The verse of the Greek lyric poet Anacreon was popular in 18th
France. It was graceful, refined and celebrated love and wine.
Something about this must have appealed to Rameau because he
wrote two different one-act operas called Anacréon
The second of them has a text by Pierre-Joseph Bernard who wrote
the libretto for Castor et Pollux
first performed in 1757 as part of the opéra-ballet Les
Surprises de l'Amour
Les Surprises de l'Amour
had a rather complicated history.
It consisted of a prologue and three acts, each a complete opera
in itself. It was first performed in 1748 in Madame de Pompadour's
private theatre. When it was revived in 1757, the prologue was
removed as it was no longer topical; it was in the prologues
that librettos tended to address the sponsors of the opera. This
left Les Surprises de l'Amour
with just two acts. It needed
a further act and this was where Anacréon
in. One of the existing acts was replaced by Les Sibarites
that Les Surprises de l'Amour
of 1757 was very different
from the 1748 original.
Pierre-Joseph Bernard's libretto for Anacréon
to have been around for some time and may date from Bernard's
first collaboration with Rameau in 1737 (on Castor et Pollux
Similarly Rameau's music possibly dates from a few years earlier
than 1757, so Anacréon
may simply have been shuffled
into the first suitable slot available.
The plot has little to do with Anacréon's power as poet.
It deals with the issue of whether wine and love can coexist.
It opens with a feast at the house of Anacréon (Thierry
Félix). After choruses in praise of Bacchus, the priestesses
of Bacchus and the Maenads enter. They break a statue of Cupid
and abduct Anacréon's mistress Lyrcoris (a spoken role).
Left alone the old poet falls asleep and is awakened by a storm. He hears a child
(Annick Massis) crying in distress and Anacréon takes pity on him, thinking
him a slave boy. The child tells Anacréon that Lycoris has been abandoned
by a lover who has devoted too much time to Bacchus. Anacréon realises
his own guilt. It dawns on him that the child is Cupid and he vows to give up
everything if Lycoris is returned. Cupid reunites Anacréon and Lycoris
and makes a reconciliation with Bacchus.
This recording is taken from a live performance which was originally issued in
1997 on Archiv Production (4492112). When it was new Nicholas Anderson cautiously
that William Christie's recording from 15 years earlier was still excellent.
have brought the recording out at super-budget price so there is no need to worry
- it is definitely worth getting.
Bernard's libretto gives Rameau opportunities for producing a lively and varied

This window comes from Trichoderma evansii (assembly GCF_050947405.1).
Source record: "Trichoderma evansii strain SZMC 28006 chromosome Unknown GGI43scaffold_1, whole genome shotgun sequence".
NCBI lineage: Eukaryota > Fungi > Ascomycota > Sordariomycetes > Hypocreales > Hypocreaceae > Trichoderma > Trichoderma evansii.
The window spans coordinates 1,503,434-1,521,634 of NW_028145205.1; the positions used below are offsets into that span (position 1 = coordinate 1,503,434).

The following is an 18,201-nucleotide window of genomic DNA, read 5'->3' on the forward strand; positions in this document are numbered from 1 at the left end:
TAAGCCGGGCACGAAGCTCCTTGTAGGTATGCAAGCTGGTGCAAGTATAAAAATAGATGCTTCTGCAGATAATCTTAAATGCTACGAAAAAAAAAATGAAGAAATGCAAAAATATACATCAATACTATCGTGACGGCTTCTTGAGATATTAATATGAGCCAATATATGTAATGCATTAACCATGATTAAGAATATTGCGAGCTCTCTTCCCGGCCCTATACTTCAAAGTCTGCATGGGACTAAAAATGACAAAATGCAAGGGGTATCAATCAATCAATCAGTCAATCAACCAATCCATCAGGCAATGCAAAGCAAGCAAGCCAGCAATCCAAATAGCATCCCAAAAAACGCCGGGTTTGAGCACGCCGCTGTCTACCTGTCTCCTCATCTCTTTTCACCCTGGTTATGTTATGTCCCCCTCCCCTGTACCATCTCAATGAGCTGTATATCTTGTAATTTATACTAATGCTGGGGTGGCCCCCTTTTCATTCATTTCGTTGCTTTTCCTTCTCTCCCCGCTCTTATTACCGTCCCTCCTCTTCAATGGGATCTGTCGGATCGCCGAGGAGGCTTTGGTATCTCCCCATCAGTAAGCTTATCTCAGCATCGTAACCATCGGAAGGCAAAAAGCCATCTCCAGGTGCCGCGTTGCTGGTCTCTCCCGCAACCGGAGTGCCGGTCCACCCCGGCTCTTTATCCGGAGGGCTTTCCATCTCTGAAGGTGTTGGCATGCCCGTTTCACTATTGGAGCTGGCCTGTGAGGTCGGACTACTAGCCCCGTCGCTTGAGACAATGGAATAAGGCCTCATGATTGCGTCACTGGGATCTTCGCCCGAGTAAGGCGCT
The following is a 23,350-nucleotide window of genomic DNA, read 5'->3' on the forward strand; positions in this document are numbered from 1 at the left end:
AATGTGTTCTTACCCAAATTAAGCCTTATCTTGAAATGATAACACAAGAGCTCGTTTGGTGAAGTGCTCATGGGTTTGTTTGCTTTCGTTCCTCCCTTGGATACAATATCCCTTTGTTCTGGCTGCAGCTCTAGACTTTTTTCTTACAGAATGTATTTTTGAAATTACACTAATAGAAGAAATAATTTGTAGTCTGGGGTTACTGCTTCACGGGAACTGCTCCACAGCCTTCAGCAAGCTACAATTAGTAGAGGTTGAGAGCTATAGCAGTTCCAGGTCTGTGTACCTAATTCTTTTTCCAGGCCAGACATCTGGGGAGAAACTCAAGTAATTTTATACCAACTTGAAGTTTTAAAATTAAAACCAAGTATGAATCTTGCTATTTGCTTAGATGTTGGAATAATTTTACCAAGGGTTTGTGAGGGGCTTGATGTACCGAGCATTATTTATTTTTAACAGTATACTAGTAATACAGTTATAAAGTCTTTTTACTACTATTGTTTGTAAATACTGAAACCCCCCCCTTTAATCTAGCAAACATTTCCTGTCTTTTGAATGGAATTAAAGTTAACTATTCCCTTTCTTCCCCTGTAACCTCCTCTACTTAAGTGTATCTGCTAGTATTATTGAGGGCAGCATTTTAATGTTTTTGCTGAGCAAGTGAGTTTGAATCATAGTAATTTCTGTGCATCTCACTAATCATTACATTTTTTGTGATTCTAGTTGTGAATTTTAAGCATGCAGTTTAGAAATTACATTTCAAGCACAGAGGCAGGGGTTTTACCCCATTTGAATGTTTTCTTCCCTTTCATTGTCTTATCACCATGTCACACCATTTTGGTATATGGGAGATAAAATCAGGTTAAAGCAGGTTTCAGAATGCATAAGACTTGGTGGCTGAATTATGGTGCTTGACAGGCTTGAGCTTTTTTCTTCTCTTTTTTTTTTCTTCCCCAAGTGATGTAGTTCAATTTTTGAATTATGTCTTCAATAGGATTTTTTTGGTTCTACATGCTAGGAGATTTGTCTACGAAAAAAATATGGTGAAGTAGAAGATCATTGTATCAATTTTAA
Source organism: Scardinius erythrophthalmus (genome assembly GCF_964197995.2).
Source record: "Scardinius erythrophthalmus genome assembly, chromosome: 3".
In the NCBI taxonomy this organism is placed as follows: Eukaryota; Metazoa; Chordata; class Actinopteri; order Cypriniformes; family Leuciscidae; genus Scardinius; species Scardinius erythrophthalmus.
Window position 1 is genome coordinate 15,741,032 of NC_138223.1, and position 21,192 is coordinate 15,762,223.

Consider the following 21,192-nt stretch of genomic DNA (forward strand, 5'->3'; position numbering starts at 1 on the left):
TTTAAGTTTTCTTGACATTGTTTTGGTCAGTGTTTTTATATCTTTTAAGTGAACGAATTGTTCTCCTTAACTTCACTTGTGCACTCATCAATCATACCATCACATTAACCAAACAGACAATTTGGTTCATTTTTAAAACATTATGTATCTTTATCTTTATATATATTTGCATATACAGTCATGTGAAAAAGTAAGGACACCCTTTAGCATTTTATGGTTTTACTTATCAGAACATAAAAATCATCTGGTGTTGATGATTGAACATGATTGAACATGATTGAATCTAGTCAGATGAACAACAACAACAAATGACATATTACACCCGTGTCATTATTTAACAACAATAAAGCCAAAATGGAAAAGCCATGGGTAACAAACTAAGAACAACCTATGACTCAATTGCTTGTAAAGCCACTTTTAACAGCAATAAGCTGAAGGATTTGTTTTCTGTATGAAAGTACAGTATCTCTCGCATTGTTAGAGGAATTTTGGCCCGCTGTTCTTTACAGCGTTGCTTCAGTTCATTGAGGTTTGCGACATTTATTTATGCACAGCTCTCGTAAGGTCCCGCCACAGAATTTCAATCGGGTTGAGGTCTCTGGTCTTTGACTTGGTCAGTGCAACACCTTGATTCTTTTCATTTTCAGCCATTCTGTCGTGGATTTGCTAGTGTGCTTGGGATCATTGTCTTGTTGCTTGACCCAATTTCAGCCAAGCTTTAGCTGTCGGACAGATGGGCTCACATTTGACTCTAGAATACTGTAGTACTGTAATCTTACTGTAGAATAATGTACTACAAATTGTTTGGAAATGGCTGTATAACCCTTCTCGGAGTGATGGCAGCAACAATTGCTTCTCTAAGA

score which includes choruses to Bacchus, dances for Les Suivantes de l'Amour
a brilliant storm, which includes a reminiscence of Vivaldi's Four Seasons
Rameau creates something of a thematic unity in the piece. The opening revelry
is bound together by a repeating chorus from the guests and uses music from the
. Music from the ritournelle
also recurs in
Cupid's aria 'Avant ce jour
Annick Massis makes a charming and appealing Cupid and Véronique Gens
is notable as the Priestess of Bacchus. Thierry Félix, in the title role,
seems to sing under the note occasionally but is otherwise fine. Rodrigo del
Pozo acquits himself well in the small role of Agathocle.
Minkowski and his ensemble give a lively performance, with the different strands
to the music being strongly characterised. The acoustic seems to add a little
boom to the sound, but your ear soon accustoms itself to this.
The companion work on the disc is the cantata Le Berger fidèle
It was on these cantatas that Rameau cut his teeth and this one appeared just
five years before his operatic debut. It was first performed in 1728. In three
arias linked by recitative, it depicts the grief of the shepherd Mirtil for his
beloved Amaryllis. And it receives a beautiful and profoundly moving performance
from Véronique Gens.
The booklet contains an informative article, detailed track-listing and synopsis;
the full libretto of Anacréon
(but not Le Berger fidèle
is available from Brilliant's web site, but this contains only the original French
with no translation.
This is a highly recommendable disc, especially at super-budget price. The performances
are such that anyone will surely want to acquire the disc, but if you are new
to Rameau's output then this makes a strong and affordable place to start.
see also review by Mark
Sealey of the re-release on ArkivMusic